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Legal News & Updates

United States v. Witt, No. 21-10557 (Aug. 9, 2022)

In United States v. Witt, No. 21-10557 (Aug. 9, 2022) (Newsom, Marcus, Middlebrooks (S.D. Fla.)), the Court affirmed Ms. Witt's convictions and sentence.  Ms. Witt was convicted for her part in a scheme to defraud the federal government out of relief funds intended for farmers affected by drought and fire (the Livestock Forage Disaster Program).  She was convicted of one count of conspiracy to commit wire fraud; two counts of theft of government funds; and one count of aggravated identity theft.  On appeal, Ms. Witt first challenged the district court's denial of her motion for a new trial, arguing that the weight of the evidence preponderated in favor of a not guilty verdict.  The Court first noted that the government misunderstood Ms. Witt's argument on appeal, and clarified that a challenge to the denial of a motion for a new trial involves a different inquiry from that of a challenge to the sufficiency of the evidence.  The Court then rejected Ms. Witt's challenge.      Next, Ms. Witt challenged the substantive reasonableness of her sentence, arguing that the district court should have sentenced her to house arrest rather than a traditional prison sentence.  The Court disagreed, finding her sentence of 28 [...]

August 10th, 2022|

King v. United States, No. 20-14100 (July 28, 2022)

In King v. United States, No. 20-14100 (July 28, 2022) (Grant, Luck, Anderson), the Court affirmed the denial of a 2255 motion based on Davis. In his plea agreement, the defendant agreed not to collaterally attack his conviction or sentence in a 2255 motion.  After Davis, the defendant brought a 2255 motion, arguing that his 924(c) conviction, which was predicated on conspiracy, was no longer a valid crime.  The Eleventh Circuit held that, even though Davis subsequently announced a new retroactive rule of constitutional law, the defendant’s waiver remained valid under contract principles.  And while the Court had previously recognized limited exceptions to such waivers, including in the case of a jurisdictional defect, the defendant’s Davis claim did not fit any of those exceptions.  Specifically, the Court held that the claim did not involve a sentence exceeding the statutory maximum, because the maximum must be understood based on the law in effect at the time the waiver was signed by the parties.  The defendant bore the risk that there would be a favorable change in the law, and “the government’s wager has paid off” in that regard. Judge Anderson concurred.  He agreed that the Davis claim did not satisfy the [...]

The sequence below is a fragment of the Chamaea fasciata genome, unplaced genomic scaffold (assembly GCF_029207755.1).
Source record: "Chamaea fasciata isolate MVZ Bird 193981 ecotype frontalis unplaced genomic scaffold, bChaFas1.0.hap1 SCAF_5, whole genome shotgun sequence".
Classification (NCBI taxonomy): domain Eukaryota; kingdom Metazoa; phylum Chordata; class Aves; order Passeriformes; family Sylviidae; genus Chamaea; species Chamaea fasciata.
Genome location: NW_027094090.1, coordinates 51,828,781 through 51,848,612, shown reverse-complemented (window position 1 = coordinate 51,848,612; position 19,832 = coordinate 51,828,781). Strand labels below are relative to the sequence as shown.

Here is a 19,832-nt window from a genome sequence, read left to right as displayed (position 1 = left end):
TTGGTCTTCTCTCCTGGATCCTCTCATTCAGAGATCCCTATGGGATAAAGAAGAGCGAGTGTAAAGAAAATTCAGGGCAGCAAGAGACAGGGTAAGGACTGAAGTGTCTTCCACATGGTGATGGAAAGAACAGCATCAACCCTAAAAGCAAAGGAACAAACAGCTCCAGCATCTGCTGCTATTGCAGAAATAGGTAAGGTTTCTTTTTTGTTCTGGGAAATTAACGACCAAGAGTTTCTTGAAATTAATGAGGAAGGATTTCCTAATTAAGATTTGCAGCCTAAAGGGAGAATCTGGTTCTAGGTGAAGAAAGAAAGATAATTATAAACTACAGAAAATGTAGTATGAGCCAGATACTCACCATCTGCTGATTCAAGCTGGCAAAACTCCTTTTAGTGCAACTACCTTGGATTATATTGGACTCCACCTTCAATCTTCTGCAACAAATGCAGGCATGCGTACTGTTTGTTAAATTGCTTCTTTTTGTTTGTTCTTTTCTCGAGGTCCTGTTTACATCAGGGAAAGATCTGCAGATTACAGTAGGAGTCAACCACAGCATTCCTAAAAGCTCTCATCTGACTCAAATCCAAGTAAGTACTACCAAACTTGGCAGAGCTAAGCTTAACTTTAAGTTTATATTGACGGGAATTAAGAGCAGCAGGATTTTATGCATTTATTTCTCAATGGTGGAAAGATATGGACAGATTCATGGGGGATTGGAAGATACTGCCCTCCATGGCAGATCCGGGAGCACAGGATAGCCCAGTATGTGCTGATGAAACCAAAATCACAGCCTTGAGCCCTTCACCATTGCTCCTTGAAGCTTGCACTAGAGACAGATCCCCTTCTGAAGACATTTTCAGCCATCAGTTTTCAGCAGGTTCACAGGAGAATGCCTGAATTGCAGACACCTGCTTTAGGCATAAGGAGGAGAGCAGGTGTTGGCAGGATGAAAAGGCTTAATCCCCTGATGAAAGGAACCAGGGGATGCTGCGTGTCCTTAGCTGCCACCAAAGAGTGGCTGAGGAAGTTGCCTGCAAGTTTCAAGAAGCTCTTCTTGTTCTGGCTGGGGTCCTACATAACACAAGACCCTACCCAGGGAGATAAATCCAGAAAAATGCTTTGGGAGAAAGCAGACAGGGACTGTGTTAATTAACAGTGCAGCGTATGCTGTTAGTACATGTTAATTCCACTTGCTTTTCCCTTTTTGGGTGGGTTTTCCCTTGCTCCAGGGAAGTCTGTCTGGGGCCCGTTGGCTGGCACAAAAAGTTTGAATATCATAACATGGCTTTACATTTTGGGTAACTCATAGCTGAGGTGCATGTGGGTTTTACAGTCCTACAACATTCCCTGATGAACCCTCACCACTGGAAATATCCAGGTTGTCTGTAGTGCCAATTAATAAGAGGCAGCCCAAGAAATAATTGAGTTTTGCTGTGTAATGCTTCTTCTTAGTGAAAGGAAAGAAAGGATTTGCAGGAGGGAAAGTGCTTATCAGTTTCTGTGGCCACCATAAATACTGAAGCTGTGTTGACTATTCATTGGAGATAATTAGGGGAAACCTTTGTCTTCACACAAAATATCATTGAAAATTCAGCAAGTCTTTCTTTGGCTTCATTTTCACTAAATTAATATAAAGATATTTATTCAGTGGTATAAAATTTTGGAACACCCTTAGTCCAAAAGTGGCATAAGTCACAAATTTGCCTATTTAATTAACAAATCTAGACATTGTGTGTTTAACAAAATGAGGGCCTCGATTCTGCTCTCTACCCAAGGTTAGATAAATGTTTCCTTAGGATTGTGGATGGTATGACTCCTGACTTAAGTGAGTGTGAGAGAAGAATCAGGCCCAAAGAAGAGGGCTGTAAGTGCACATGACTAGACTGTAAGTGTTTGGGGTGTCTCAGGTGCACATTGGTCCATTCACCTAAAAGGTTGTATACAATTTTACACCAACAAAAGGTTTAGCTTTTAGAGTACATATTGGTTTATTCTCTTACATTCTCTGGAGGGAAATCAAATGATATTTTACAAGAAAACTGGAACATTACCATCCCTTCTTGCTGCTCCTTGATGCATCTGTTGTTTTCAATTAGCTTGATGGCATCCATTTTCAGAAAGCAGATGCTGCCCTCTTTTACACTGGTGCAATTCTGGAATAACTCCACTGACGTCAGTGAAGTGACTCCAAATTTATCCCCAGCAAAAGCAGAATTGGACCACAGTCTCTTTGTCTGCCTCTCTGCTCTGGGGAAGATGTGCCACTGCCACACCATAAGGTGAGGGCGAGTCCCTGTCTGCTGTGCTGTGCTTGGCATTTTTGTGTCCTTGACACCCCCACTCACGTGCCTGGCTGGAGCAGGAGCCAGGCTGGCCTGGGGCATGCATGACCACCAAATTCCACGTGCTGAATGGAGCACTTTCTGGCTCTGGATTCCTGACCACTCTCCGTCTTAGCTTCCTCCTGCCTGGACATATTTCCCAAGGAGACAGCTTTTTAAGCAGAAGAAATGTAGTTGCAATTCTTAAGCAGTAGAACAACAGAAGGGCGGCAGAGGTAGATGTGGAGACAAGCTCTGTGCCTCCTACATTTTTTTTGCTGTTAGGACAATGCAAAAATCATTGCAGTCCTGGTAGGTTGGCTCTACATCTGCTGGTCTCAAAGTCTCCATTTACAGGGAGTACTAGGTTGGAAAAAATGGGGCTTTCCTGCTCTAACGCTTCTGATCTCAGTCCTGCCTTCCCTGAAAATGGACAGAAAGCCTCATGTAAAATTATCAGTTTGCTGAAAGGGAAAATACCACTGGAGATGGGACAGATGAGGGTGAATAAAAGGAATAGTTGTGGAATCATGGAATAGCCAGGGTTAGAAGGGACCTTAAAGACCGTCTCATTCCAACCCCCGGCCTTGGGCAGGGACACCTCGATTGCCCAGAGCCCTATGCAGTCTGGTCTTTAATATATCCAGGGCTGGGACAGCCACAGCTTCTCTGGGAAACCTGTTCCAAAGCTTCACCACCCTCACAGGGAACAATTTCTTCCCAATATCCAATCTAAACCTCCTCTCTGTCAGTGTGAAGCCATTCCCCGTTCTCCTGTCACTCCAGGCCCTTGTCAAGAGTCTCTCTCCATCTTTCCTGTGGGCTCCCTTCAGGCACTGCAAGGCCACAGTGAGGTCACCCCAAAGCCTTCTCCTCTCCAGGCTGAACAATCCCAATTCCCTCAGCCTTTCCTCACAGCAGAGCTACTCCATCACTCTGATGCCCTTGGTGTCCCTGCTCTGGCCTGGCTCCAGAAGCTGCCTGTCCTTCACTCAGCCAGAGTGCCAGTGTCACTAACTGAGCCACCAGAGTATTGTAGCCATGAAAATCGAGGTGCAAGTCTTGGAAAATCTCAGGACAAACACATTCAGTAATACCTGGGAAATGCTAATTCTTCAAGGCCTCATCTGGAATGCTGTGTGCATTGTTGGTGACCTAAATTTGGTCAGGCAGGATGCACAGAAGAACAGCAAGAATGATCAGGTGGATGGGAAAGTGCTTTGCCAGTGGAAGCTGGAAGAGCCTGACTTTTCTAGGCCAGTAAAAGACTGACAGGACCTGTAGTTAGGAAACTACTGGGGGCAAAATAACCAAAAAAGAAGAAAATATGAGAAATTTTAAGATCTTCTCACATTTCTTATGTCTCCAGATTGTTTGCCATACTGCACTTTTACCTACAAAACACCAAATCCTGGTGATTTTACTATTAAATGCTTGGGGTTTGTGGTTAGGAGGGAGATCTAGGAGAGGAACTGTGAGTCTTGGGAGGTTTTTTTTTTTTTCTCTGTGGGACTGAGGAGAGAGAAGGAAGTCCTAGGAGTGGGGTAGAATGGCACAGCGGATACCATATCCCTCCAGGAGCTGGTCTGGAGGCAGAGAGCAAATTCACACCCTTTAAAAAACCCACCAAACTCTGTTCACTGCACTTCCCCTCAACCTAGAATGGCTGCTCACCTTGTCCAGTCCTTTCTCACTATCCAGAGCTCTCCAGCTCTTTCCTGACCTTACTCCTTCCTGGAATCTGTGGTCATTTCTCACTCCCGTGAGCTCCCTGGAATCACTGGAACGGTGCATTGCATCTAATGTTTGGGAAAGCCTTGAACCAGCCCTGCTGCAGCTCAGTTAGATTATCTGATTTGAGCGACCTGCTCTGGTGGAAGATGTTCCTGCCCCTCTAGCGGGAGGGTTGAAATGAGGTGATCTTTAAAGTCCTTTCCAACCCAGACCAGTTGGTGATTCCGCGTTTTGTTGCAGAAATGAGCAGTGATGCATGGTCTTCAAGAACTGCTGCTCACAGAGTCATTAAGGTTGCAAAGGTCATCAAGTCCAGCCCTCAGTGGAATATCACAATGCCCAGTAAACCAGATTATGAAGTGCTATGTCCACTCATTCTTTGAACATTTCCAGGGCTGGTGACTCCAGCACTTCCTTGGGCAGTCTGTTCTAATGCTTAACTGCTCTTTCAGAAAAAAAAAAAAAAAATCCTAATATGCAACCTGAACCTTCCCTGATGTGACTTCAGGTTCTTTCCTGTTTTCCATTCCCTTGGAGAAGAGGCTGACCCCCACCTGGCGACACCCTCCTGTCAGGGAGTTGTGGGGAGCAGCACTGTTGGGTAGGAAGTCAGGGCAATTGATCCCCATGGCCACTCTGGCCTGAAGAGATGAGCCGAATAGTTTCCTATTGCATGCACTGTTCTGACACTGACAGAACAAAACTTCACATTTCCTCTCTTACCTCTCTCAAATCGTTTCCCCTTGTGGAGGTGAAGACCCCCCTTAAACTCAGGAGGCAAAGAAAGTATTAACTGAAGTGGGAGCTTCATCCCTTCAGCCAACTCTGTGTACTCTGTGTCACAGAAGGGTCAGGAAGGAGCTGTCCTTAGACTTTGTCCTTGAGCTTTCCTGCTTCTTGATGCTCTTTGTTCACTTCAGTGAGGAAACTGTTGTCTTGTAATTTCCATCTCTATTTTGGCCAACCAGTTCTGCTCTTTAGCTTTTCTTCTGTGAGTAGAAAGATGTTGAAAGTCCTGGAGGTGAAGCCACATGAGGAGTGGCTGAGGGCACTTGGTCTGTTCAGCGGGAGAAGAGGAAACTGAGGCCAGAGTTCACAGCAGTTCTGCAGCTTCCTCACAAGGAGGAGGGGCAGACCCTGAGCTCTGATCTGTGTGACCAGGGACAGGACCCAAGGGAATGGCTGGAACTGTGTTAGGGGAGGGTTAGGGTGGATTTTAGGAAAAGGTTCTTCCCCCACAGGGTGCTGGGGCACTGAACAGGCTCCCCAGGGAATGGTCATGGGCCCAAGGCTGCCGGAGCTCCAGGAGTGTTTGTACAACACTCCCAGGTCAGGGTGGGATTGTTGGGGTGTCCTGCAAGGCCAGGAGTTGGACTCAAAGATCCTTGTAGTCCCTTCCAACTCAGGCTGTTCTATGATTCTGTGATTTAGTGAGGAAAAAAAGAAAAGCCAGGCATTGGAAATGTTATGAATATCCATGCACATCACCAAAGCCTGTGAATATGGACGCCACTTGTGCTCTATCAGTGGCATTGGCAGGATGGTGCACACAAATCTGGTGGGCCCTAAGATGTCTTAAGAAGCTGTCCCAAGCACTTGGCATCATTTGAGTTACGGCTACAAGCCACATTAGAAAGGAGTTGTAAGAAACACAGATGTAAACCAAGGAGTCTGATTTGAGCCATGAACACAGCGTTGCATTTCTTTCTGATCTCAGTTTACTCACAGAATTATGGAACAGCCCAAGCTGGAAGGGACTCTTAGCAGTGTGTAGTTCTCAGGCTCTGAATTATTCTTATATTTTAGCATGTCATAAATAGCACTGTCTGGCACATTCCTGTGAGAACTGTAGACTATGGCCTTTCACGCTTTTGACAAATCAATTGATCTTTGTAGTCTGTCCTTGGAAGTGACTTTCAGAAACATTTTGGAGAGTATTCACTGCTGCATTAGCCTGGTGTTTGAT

July 28th, 2022|

United States v. Watkins, No. 19-12951 (July 15, 2022)

In United States v. Watkins, No. 19-12951 (July 15, 2022) (Newsom, Tjoflat, Ed Carnes), the Court affirmed the defendants’ fraud convictions. The defendants solicited millions of dollars in investments from wealthy and famous people, including Sir Charles Barkley, by misleading them about their ownership interest in the investment company, that the funds would be used for business (rather than personal) purposes, and that other high-profile people were involved in the company.  The defendants also directed a friend to request a loan from a bank where the defendants were already maxed out, and to conceal that the loan was for the defendants. On appeal, the Eleventh Circuit held that the evidence was sufficient to support the defendants’ convictions.  As for wire fraud, the evidence was sufficient to show an intent to defraud because the misrepresentations affected the nature of the bargain and sought to obtain money to which the defendants were not entitled.  As for bank fraud, the evidence was sufficient because concealing the true recipient of the loan affected the nature of the bargain with the bank. The Eleventh Circuit held that the district court did not abuse its discretion by denying the defendants’ proposed jury instruction on the “intent [...]